TOM'S mind was made up now. He was
gloomy and desperate. He was a forsaken, friendless boy, he said; nobody
loved him; when they found out what they
had driven him to, perhaps they would
be sorry; he had tried to do right and get
along, but they would not let him; since nothing would
do them but to be rid of him, let it be so; and let them
blame HIM for the consequences -- why shouldn't they?
What right had the friendless to complain? Yes, they
had forced him to it at last: he would lead a life of crime.
There was no choice.
By this time he was far down Meadow Lane, and
the bell for school to "take up" tinkled faintly upon his
ear. He sobbed, now, to think he should never, never
hear that old familiar sound any more -- it was very
hard, but it was forced on him; since he was driven out
into the cold world, he must submit -- but he forgave
them. Then the sobs came thick and fast.
Just at this point he met his soul's sworn comrade,
Joe Harper -- hard-eyed, and with evidently a great
and dismal purpose in his heart. Plainly here were
"two souls with but a single thought." Tom, wiping
his eyes with his sleeve, began to blubber out something
about a resolution to escape from hard usage and lack
of sympathy at home by roaming abroad into the great
world never to return; and ended by hoping that Joe
would not forget him.
But it transpired that this was a request which Joe
had just been going to make of Tom, and had come
to hunt him up for that purpose. His mother had
whipped him for drinking some cream which he had
never tasted and knew nothing about; it was plain
that she was tired of him and wished him to go; if
she felt that way, there was nothing for him to do but
succumb; he hoped she would be happy, and never
regret having driven her poor boy out into the unfeeling
world to suffer and die.
As the two boys walked sorrowing along, they
made a new compact to stand by each other and be
brothers and never separate till death relieved them
of their troubles. Then they began to lay their plans.
Joe was for being a hermit, and living on crusts in a
remote cave, and dying, some time, of cold and want
and grief; but after listening to Tom, he conceded that
there were some conspicuous advantages about a life
of crime, and so he consented to be a pirate.
Three miles below St. Petersburg, at a point where
the Mississippi River was a trifle over a mile wide,
there was a long, narrow, wooded island, with a shallow
bar at the head of it, and this offered well as a rendezvous. It was not inhabited; it lay far over toward
the further shore, abreast a dense and almost wholly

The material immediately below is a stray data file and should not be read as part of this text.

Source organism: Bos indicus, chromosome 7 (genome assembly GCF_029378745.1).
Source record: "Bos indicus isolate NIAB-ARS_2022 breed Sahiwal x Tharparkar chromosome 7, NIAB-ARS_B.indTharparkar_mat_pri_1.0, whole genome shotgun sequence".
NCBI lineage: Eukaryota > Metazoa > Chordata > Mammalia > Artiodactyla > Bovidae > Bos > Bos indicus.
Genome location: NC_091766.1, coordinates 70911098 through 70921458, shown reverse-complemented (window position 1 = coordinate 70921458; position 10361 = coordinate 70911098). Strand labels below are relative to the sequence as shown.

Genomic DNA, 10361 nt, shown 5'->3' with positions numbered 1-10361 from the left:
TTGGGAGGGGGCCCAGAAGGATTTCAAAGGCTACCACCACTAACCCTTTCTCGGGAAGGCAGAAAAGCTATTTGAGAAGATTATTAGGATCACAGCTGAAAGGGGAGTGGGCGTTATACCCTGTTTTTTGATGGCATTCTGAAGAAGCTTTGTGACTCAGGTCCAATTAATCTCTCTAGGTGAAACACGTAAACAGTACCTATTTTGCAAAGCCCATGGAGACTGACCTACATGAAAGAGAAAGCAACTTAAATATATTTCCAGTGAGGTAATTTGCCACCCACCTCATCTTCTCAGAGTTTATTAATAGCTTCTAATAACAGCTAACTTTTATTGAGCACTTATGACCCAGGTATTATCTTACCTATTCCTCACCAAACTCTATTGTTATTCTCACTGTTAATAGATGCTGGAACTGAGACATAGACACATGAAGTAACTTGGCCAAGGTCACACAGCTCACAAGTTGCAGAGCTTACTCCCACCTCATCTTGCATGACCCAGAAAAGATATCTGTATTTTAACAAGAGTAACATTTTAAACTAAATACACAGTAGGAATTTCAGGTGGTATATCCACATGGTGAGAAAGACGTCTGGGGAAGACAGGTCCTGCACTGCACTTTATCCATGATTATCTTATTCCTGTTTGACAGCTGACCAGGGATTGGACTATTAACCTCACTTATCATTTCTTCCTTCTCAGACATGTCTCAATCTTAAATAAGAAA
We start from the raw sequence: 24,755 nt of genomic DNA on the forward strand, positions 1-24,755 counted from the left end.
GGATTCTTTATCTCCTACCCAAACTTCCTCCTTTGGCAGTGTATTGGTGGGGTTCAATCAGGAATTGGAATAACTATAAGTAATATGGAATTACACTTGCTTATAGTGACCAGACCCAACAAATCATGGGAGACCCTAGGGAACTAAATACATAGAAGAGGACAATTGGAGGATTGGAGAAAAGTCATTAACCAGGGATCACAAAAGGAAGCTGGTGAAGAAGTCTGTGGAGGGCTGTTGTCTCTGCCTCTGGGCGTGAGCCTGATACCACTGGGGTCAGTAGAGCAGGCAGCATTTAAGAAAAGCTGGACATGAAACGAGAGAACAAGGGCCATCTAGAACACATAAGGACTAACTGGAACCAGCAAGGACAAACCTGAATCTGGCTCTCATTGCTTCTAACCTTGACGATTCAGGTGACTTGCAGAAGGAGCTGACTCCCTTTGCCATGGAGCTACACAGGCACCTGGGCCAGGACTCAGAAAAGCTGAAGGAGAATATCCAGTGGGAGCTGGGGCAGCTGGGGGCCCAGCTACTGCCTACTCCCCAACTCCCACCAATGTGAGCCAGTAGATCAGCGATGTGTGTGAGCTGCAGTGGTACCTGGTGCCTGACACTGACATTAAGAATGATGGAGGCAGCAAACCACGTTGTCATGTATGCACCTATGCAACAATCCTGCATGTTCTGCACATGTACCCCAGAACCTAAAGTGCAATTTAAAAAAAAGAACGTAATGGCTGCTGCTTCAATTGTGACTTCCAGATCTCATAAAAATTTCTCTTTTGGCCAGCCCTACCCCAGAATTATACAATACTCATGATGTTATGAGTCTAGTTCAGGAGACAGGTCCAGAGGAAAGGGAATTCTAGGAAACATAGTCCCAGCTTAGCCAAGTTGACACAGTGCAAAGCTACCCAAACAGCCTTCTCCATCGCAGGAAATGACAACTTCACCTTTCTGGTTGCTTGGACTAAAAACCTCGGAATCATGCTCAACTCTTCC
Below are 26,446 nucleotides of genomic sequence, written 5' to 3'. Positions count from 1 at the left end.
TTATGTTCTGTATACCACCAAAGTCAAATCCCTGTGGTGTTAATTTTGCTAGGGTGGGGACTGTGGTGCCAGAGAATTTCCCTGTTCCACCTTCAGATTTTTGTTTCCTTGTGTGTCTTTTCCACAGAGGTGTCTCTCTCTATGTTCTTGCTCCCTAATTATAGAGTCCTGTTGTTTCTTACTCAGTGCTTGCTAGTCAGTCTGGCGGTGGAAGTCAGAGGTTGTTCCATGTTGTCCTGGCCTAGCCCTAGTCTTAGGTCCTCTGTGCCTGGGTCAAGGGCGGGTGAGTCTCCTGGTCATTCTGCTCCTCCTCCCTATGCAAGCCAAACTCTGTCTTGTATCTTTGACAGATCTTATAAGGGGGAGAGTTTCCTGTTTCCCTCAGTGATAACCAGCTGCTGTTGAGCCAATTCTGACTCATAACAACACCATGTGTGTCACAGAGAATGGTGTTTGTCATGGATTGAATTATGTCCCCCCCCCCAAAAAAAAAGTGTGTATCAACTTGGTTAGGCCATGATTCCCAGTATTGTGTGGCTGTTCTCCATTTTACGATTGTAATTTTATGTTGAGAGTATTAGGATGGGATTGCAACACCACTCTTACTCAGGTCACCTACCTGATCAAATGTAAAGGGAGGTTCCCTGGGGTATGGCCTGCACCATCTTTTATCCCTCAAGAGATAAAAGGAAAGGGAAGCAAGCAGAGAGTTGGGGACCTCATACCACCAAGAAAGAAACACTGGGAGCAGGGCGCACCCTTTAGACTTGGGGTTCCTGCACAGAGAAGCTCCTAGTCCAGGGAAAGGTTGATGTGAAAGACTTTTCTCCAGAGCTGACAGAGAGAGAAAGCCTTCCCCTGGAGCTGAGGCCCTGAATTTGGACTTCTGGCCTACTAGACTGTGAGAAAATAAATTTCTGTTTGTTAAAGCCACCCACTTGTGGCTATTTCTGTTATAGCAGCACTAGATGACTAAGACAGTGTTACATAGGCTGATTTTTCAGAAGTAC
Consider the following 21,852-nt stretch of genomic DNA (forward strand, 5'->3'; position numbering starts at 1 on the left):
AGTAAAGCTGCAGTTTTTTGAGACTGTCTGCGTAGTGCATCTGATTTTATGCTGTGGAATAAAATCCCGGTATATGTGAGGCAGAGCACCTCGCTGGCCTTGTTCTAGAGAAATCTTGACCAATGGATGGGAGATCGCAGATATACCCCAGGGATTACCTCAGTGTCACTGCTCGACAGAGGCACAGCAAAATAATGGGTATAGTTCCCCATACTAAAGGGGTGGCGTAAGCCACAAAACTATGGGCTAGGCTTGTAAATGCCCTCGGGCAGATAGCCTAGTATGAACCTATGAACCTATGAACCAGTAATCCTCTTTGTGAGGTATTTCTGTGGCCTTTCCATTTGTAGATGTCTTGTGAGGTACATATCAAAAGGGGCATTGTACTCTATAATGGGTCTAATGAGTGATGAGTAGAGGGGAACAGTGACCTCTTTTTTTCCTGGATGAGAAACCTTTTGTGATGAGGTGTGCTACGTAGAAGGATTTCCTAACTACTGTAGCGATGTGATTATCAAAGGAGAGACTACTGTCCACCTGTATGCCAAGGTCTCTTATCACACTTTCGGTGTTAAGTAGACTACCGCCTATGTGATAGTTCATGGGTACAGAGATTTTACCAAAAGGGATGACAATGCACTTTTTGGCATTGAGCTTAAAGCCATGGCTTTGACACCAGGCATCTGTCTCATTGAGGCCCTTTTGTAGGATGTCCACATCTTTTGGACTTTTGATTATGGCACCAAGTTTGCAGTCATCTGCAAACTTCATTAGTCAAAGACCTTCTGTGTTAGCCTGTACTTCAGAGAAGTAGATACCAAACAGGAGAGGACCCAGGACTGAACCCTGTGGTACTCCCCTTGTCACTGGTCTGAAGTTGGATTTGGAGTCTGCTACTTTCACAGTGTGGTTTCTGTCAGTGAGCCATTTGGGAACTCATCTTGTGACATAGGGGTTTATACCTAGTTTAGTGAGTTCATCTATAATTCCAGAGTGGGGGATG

unpeopled forest. So Jackson's Island was chosen.
Who were to be the subjects of their piracies was a
matter that did not occur to them. Then they hunted
up Huckleberry Finn, and he joined them promptly,
for all careers were one to him; he was indifferent.
They presently separated to meet at a lonely spot on
the river-bank two miles above the village at the favorite
hour -- which was midnight. There was a small log
raft there which they meant to capture. Each would
bring hooks and lines, and such provision as he could
steal in the most dark and mysterious way -- as became
outlaws. And before the afternoon was done, they
had all managed to enjoy the sweet glory of spreading
the fact that pretty soon the town would "hear something." All who got this vague hint were cautioned to
"be mum and wait."
About midnight Tom arrived with a boiled ham
and a few trifles, and stopped in a dense undergrowth
on a small bluff overlooking the meeting-place. It
was starlight, and very still. The mighty river lay
like an ocean at rest. Tom listened a moment, but no
sound disturbed the quiet. Then he gave a low,
distinct whistle. It was answered from under the
bluff. Tom whistled twice more; these signals were
answered in the same way. Then a guarded voice
"Who goes there?"
"Tom Sawyer, the Black Avenger of the Spanish
Main. Name your names."
"Huck Finn the Red-Handed, and Joe Harper the
Terror of the Seas." Tom had furnished these titles,
from his favorite literature.
"'Tis well. Give the countersign."
Two hoarse whispers delivered the same awful word
simultaneously to the brooding night:
Then Tom tumbled his ham over the bluff and let
himself down after it, tearing both skin and clothes
to some extent in the effort. There was an easy, comfortable path along the shore under the bluff, but it
lacked the advantages of difficulty and danger so valued by a pirate.
The Terror of the Seas had brought a side of bacon,
and had about worn himself out with getting it there.
Finn the Red-Handed had stolen a skillet and a quantity of half-cured leaf tobacco, and had also brought a
few corn-cobs to make pipes with. But none of the
pirates smoked or "chewed" but himself. The Black
Avenger of the Spanish Main said it would never do to
start without some fire. That was a wise thought;
matches were hardly known there in that day. They
saw a fire smouldering upon a great raft a hundred
yards above, and they went stealthily thither and helped
themselves to a chunk. They made an imposing adventure of it, saying, "Hist!" every now and then, and
suddenly halting with finger on lip; moving with hands
on imaginary dagger-hilts; and giving orders in dismal
whispers that if "the foe" stirred, to "let him have it
to the hilt," because "dead men tell no tales." They
knew well enough that the raftsmen were all down at
the village laying in stores or having a spree, but still
that was no excuse for their conducting this thing in an
They shoved off, presently, Tom in command, Huck
at the after oar and Joe at the forward. Tom stood
amidships, gloomy-browed, and with folded arms, and
gave his orders in a low, stern whisper:
"Luff, and bring her to the wind!"
"Steady it is, sir!"
"Let her go off a point!"
"Point it is, sir!"
As the boys steadily and monotonously drove the
raft toward mid-stream it was no doubt understood that these orders were given only for "style,"
and were not intended to mean anything in particular.
"What sail's she carrying?"
"Courses, tops'ls, and flying-jib, sir."
"Send the r'yals up! Lay out aloft, there, half a
dozen of ye -- foretopmaststuns'l! Lively, now!"
"Shake out that maintogalans'l! Sheets and braces!
NOW my hearties!"
"Hellum-a-lee -- hard a port! Stand by to meet
her when she comes! Port, port! NOW, men! With
a will! Stead-y-y-y!"
"Steady it is, sir!"
The raft drew beyond the middle of the river; the
boys pointed her head right, and then lay on their
oars. The river was not high, so there was not more
than a two or three mile current. Hardly a word was
said during the next three-quarters of an hour. Now